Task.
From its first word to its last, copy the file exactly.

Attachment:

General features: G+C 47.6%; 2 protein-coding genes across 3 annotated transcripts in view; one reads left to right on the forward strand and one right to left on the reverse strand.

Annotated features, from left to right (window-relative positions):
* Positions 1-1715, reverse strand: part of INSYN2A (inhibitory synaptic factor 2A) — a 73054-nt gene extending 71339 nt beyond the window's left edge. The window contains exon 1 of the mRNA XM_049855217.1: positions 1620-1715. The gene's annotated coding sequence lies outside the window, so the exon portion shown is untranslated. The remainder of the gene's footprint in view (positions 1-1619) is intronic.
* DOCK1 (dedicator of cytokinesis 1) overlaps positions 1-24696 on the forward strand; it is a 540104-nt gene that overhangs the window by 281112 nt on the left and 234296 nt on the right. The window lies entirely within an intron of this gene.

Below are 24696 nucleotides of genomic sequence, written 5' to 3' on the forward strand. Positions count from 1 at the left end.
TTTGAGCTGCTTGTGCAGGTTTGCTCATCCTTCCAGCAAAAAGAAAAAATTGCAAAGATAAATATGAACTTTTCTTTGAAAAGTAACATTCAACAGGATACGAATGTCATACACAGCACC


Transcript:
General features: G+C 47.6%; 2 protein-coding genes across 3 annotated transcripts in view; one reads left to right on the forward strand and one right to left on the reverse strand.

Annotated features, from left to right (window-relative positions):
* Positions 1-1715, reverse strand: part of INSYN2A (inhibitory synaptic factor 2A) — a 73054-nt gene extending 71339 nt beyond the window's left edge. The window contains exon 1 of the mRNA XM_049855217.1: positions 1620-1715. The gene's annotated coding sequence lies outside the window, so the exon portion shown is untranslated. The remainder of the gene's footprint in view (positions 1-1619) is intronic.
* DOCK1 (dedicator of cytokinesis 1) overlaps positions 1-24696 on the forward strand; it is a 540104-nt gene that overhangs the window by 281112 nt on the left and 234296 nt on the right. The window lies entirely within an intron of this gene.

Below are 24696 nucleotides of genomic sequence, written 5' to 3' on the forward strand. Positions count from 1 at the left end.
TTTGAGCTGCTTGTGCAGGTTTGCTCATCCTTCCAGCAAAAAGAAAAAATTGCAAAGATAAATATGAACTTTTCTTTGAAAAGTAACATTCAACAGGATACGAATGTCATACACAGCACC